• Rhythm
  • Implied action
  • Diagonal lines
  • Gestural lines
  • Directional lines
  • Perspective
  • Subject matter of elements
  • Gradation

These objects can be used to imply direction and guide a user’s movement.

Rhythm and repetition

Without repetition, there is no rhythm. Our brains are hardwired to seek patterns and similarities in our surroundings. In design, we can also use alteration and gradation to trigger pattern-like thinking.

There are three general kinds of rhythm:

  • Regular — occurs when the size of the elements or the size of the space between them is predictable.
  • Flowing — this rhythm is similar to the regular one yet does not imply an even size or distance between elements. Instead, it has to do with patterns we consider organic, similar to the patterns you’d see on a tiger.
  • Progressive — occurs when an action’s progress is represented through continuous change in shape, color, etc.

White space

White space isn’t necessarily white; it can be of any color, texture, and so forth. Simply put, it’s the area that surrounds one or more elements of your design.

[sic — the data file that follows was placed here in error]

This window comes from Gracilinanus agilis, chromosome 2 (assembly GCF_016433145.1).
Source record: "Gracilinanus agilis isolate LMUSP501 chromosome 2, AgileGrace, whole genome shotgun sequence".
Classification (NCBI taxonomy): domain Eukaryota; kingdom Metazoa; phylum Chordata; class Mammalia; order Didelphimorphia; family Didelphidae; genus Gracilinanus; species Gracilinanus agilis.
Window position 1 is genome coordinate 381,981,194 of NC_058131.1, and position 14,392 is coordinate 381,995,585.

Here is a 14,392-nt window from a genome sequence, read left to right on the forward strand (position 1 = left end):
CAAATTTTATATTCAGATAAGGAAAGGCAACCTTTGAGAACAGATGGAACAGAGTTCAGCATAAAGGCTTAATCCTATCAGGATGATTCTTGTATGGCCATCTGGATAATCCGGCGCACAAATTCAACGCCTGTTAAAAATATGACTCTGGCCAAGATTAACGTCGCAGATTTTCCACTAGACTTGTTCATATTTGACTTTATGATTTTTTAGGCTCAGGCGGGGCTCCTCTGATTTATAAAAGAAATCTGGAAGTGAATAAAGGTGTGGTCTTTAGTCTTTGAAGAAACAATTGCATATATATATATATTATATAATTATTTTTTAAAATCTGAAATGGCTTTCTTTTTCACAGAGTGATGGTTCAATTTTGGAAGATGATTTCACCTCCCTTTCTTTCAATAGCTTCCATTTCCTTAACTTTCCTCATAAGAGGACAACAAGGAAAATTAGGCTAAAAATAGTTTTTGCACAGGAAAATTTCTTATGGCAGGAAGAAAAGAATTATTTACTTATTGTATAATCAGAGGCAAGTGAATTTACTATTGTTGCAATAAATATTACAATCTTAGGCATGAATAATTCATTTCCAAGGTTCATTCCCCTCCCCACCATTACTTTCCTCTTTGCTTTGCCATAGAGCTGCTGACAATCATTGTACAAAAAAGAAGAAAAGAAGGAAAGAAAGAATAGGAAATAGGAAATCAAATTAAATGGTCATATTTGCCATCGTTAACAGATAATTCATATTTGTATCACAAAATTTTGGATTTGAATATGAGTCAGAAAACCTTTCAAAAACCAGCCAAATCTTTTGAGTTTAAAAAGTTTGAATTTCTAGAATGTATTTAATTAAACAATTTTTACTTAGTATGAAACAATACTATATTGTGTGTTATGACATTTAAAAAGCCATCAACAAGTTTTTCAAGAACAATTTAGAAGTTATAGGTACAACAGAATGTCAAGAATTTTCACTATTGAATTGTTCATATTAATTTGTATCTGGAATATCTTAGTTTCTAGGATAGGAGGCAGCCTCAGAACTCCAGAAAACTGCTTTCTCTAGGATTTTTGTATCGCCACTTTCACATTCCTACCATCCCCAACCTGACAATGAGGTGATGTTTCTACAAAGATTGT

It’s a vital component for enhancing your text’s legibility and reducing cognitive fatigue and friction between the beholder and your design.

White space has become especially relevant in the last 15 years, as designers started moving away from extremely crammed and disorienting interfaces.

Please take a look at Arngren, an old version of a Norwegian classified site that immediately throws us back into the ’90s (not in a good way). It’s a perfect example of a near-total lack of white space. Take a second to think about how it makes you feel:

Now, compare it to Apple’s 2020 homepage:

Why use white space?

The effective use of white space has a wide array of benefits. First off, it directs a person’s attention towards a specific object. It’s another way of establishing a visual hierarchy. It allows us to guide a person through a design and direct their attention to its most essential elements.